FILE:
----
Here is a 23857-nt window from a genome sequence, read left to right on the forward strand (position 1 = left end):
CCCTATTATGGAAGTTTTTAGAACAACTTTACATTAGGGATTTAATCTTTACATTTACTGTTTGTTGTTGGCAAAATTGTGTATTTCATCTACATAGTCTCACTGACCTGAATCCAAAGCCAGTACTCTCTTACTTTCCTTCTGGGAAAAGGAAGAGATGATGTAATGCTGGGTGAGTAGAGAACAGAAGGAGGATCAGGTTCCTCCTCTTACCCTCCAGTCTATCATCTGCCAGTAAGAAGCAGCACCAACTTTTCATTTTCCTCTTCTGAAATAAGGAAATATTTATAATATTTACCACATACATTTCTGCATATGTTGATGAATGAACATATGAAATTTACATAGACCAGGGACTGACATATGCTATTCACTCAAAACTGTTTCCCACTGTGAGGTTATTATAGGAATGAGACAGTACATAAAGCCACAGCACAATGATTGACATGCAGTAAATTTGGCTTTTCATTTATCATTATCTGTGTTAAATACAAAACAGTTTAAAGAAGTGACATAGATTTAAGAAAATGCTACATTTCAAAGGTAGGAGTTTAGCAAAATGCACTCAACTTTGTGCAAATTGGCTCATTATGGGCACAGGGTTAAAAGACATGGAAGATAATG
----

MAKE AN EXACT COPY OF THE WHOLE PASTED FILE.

Here is a 23857-nt window from a genome sequence, read left to right on the forward strand (position 1 = left end):
CCCTATTATGGAAGTTTTTAGAACAACTTTACATTAGGGATTTAATCTTTACATTTACTGTTTGTTGTTGGCAAAATTGTGTATTTCATCTACATAGTCTCACTGACCTGAATCCAAAGCCAGTACTCTCTTACTTTCCTTCTGGGAAAAGGAAGAGATGATGTAATGCTGGGTGAGTAGAGAACAGAAGGAGGATCAGGTTCCTCCTCTTACCCTCCAGTCTATCATCTGCCAGTAAGAAGCAGCACCAACTTTTCATTTTCCTCTTCTGAAATAAGGAAATATTTATAATATTTACCACATACATTTCTGCATATGTTGATGAATGAACATATGAAATTTACATAGACCAGGGACTGACATATGCTATTCACTCAAAACTGTTTCCCACTGTGAGGTTATTATAGGAATGAGACAGTACATAAAGCCACAGCACAATGATTGACATGCAGTAAATTTGGCTTTTCATTTATCATTATCTGTGTTAAATACAAAACAGTTTAAAGAAGTGACATAGATTTAAGAAAATGCTACATTTCAAAGGTAGGAGTTTAGCAAAATGCACTCAACTTTGTGCAAATTGGCTCATTATGGGCACAGGGTTAAAAGACATGGAAGATAATG